Meanwhile, the report found, the developing world continues to close the gap on the United States on science, technology, engineering and math education. For example, despite having less than two thirds the population of the United States, Japan and South Korea combined saw the same number of university graduates in science and engineering in 2006 as did the United States.
In terms of business, U.S. companies continue to lead the way in high-technology manufacturing and services, providing about 30% of the global output in these fields in 2007. However, the data found a growing concentration of manufacturing in Asia, especially in computers. This is especially the case in China, which has seen its share of worldwide high-tech exports increase from 6% in 1995 to 20% in 2008.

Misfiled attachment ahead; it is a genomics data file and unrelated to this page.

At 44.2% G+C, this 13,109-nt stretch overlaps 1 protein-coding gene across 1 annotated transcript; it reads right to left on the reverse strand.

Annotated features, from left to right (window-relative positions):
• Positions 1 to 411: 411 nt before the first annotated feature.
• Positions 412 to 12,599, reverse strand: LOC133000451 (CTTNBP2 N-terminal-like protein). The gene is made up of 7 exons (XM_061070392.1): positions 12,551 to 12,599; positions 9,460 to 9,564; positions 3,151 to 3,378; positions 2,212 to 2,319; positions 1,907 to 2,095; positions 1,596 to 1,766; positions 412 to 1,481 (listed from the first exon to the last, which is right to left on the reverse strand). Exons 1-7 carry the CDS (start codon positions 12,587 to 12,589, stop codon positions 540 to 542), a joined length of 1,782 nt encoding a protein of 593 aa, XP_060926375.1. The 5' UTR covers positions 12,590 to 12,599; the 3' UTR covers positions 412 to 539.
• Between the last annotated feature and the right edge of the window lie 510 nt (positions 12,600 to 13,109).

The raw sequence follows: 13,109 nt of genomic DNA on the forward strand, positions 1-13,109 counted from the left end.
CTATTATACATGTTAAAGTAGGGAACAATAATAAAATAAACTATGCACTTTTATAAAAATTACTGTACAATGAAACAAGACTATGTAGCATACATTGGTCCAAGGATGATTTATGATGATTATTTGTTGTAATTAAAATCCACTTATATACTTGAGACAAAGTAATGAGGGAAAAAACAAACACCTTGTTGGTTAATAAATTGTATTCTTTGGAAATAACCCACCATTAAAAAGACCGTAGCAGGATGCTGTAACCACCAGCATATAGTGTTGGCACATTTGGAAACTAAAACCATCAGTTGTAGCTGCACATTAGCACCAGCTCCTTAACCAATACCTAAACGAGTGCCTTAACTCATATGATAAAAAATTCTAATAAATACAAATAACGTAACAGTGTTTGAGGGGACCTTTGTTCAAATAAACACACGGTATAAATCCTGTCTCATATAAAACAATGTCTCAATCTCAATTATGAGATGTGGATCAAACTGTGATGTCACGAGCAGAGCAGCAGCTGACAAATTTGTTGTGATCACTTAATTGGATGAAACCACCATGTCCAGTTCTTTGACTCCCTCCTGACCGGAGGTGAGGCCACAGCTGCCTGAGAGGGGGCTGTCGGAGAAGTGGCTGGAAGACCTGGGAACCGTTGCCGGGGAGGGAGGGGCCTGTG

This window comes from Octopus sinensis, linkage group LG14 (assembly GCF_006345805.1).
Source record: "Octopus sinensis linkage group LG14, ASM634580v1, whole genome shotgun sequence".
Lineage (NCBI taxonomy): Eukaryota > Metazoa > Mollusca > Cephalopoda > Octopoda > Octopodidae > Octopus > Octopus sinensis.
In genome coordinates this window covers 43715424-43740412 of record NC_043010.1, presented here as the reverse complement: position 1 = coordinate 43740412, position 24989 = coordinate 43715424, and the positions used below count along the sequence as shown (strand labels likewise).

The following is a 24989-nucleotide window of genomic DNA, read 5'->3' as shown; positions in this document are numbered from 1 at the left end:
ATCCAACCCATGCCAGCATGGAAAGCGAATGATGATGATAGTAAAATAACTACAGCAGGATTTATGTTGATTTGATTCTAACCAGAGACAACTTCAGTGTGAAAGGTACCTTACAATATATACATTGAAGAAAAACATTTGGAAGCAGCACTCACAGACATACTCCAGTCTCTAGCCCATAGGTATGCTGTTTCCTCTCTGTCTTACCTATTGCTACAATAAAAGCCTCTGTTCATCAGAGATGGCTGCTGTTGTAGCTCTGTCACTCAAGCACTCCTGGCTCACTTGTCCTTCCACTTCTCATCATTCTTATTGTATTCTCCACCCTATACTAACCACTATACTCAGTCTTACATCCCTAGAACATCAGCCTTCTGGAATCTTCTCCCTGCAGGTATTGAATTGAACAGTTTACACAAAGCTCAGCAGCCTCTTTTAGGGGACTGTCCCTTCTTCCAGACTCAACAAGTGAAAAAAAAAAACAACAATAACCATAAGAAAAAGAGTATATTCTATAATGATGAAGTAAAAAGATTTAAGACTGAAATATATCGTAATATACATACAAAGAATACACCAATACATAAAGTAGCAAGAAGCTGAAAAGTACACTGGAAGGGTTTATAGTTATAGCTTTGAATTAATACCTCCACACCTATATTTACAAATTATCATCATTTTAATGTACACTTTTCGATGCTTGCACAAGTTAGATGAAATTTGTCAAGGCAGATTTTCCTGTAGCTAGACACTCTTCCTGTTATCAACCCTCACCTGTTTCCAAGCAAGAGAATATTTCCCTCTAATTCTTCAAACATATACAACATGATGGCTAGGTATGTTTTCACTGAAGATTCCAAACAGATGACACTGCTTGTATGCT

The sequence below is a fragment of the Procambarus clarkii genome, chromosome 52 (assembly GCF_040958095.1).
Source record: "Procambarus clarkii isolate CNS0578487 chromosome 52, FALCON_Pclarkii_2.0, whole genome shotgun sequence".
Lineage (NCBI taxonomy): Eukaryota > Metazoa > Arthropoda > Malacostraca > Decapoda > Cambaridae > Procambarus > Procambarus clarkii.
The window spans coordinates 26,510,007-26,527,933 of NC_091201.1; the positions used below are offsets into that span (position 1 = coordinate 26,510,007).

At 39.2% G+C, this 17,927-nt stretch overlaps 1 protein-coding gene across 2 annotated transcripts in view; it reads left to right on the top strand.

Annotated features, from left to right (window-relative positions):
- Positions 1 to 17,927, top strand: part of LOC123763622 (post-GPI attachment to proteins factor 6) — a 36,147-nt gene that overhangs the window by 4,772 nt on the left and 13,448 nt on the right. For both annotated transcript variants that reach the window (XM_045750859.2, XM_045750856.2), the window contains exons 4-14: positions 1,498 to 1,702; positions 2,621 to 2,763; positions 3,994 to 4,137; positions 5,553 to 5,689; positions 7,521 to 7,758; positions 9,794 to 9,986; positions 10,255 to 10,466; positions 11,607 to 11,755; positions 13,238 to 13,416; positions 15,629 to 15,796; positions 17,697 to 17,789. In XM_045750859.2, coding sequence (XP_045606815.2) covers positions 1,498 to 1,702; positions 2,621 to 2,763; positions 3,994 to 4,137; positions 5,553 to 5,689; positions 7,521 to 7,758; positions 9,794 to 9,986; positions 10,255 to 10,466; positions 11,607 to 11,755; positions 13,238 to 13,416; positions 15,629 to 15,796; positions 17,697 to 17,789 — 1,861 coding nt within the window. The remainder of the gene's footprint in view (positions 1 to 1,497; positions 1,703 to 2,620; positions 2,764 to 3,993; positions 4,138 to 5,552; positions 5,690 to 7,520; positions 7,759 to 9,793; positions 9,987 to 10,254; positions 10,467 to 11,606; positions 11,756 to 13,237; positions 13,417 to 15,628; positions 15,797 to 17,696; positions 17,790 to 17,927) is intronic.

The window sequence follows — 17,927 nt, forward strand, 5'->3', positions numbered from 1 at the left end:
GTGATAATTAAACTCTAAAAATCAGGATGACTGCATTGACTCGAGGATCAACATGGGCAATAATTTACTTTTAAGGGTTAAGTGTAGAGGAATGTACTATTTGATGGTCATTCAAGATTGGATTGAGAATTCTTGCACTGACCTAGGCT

John Holdren, director of the White House's office of science and technology policy, said that he would use the report's findings as a foundation for policy-making. Holdren's office develops science, technology and engineering policy and budget guidance for government research and development.
Already, the Obama administration has taken action in response to some of the data included in the report. For example, on the heels of findings that American 15-year-olds are losing ground in science and math education, the President recently announced a new campaign, Educate to Innovate, that will invest more than $250 million in public and private money to attract and retain good science, technology, engineering and math teachers.